Ironically, similar to that of iRobot, the studio borrowed just one small concept from the entire story in its adaptation.
Surprisingly, the only similar parallel these two works share is the elusiveness of both characters when avoiding arrest.
Hollywood certainly had a fun time showing off this skill with Cage during the casino chase.
Although Nicholas Cage has the similar ability to see into the future, he certainly does not have the Golden Man’s secondary traits and his philosophy that make him so extraordinary. If you are a fan of film adaptations (as I am) you may find this interesting.
I, ROBOT by Isaac Asimov: book review of science fiction classic highlights the prose, storytelling, and stark differences in views regarding this premiere work about robots and AI, aka artificial intelligence.
In Asimov’s I, Robot, Dr. Susan Calvin (robo-pyschologist for U.S. Robots and Mechanical Men Inc.) describes the development of robots, through nine short stories, to a reporter in the 21st century.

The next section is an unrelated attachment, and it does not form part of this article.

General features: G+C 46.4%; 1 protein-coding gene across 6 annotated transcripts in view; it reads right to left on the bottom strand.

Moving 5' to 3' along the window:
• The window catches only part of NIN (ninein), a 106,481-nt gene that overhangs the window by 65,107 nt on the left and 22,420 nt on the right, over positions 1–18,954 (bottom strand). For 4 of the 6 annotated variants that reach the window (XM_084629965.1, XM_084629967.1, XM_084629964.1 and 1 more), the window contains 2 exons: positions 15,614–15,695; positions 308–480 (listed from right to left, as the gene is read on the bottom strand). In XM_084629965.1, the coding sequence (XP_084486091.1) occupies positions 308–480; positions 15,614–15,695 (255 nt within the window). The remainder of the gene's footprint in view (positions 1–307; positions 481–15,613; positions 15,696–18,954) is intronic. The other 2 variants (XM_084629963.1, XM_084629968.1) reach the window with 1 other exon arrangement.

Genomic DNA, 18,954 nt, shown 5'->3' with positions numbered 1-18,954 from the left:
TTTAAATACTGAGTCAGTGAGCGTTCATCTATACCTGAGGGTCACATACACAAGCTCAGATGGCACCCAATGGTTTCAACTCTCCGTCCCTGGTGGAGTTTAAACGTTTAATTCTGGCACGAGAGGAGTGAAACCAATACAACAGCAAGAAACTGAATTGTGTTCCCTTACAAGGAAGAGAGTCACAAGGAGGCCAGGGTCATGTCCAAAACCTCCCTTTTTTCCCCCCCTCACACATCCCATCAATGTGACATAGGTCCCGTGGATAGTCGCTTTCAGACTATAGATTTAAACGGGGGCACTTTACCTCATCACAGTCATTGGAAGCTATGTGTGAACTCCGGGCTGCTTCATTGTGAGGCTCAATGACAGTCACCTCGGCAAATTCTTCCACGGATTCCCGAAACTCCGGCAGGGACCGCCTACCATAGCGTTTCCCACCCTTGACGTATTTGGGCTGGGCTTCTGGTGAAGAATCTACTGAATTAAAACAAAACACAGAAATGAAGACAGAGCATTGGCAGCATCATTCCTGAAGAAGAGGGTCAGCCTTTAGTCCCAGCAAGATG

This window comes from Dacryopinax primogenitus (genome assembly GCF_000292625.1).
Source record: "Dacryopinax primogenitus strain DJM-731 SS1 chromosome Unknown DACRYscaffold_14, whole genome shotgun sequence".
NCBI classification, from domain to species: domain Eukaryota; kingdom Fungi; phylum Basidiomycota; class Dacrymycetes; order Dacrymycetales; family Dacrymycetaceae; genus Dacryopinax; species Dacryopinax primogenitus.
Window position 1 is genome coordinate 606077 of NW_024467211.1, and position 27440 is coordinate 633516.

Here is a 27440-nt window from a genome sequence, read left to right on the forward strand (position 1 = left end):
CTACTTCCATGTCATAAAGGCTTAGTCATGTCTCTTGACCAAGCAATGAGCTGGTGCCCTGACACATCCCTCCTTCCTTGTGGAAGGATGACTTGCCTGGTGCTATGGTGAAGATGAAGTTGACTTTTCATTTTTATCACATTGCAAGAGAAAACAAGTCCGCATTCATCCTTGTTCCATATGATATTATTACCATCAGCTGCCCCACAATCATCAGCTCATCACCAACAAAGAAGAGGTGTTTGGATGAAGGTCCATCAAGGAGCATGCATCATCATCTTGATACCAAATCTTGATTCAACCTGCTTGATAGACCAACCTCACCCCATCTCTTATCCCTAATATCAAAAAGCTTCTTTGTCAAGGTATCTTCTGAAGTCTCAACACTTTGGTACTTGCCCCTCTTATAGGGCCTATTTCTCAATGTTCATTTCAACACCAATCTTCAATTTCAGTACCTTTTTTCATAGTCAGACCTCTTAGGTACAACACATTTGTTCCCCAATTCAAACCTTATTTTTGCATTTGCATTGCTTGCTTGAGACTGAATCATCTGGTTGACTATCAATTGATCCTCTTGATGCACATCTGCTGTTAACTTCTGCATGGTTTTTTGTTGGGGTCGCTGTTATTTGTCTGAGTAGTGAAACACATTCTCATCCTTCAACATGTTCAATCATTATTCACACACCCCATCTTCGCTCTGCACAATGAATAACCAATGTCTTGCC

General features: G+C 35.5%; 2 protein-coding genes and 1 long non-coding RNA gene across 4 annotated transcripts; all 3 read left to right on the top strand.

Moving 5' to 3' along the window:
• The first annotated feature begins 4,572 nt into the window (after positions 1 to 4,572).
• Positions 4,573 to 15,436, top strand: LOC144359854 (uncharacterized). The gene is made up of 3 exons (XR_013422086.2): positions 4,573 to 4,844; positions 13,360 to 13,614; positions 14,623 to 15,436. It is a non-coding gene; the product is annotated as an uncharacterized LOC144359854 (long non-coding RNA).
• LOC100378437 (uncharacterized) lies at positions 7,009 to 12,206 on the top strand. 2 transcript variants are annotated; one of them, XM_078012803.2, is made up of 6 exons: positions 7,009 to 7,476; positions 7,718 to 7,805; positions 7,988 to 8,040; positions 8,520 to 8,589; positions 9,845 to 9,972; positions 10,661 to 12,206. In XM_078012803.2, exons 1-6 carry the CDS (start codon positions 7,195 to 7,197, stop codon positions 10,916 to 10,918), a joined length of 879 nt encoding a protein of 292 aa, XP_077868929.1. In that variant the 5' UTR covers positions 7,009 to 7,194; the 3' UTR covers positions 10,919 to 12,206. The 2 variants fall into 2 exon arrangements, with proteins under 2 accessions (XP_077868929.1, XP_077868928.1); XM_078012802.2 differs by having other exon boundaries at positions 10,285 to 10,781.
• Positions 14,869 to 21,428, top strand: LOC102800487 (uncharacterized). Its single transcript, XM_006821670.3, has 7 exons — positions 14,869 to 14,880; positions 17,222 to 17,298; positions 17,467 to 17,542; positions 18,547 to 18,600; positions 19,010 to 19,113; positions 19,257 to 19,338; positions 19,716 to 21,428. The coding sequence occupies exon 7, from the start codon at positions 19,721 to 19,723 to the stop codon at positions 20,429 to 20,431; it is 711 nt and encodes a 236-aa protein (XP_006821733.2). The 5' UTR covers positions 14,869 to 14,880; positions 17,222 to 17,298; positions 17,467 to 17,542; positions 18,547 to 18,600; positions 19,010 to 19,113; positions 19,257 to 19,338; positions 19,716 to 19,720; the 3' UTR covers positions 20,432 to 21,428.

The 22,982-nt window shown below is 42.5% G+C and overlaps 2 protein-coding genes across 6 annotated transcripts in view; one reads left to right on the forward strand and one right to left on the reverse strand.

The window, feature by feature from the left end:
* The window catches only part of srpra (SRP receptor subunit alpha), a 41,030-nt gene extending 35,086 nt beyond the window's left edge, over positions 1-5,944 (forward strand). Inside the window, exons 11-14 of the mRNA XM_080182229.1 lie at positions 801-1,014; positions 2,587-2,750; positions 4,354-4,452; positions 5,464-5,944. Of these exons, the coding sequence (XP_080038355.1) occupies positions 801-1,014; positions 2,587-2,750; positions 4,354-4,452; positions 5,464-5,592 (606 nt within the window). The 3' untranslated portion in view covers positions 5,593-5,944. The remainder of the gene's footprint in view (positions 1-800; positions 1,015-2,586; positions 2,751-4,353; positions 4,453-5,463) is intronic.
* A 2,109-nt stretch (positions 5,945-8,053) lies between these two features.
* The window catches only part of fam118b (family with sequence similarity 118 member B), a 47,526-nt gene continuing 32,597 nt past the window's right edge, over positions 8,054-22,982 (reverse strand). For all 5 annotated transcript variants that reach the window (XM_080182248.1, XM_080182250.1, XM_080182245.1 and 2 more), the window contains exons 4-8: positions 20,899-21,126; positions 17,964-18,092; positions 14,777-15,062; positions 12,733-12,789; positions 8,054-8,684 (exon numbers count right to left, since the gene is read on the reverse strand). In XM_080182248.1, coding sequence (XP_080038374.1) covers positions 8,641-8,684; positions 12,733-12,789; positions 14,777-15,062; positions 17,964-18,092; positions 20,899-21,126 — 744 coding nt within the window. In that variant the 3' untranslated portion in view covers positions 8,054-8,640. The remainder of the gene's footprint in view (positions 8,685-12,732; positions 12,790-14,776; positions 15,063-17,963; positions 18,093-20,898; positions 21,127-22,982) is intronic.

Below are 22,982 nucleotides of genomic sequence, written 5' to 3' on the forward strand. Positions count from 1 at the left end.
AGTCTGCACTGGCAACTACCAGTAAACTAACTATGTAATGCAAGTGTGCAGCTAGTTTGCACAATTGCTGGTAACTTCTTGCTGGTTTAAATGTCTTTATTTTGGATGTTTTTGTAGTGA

The Following book review of I, Robot by Isaac Asimov is a Spoiler-ful WARNING Level YELLOW: it contains mild spoilers for the novel, but not detailed plot.
When read from beginning to end I, Robot can be seen as an evolution of Asimov’s Robots. Each story shares an interaction between humans and robots and often hints upon the unease of a growing artificial intelligence.
Here is the story synopsis, and the review continues below it.
Paperback Released April 29, 2008 | ISBN 9780553382563
About I, Robot
This classic science fiction masterwork by Isaac Asimov weaves stories about robots, humanity, and the deep questions of existence into a novel of shocking intelligence and heart.
“A must-read for science-fiction buffs and literature enjoyers alike.”—The Guardian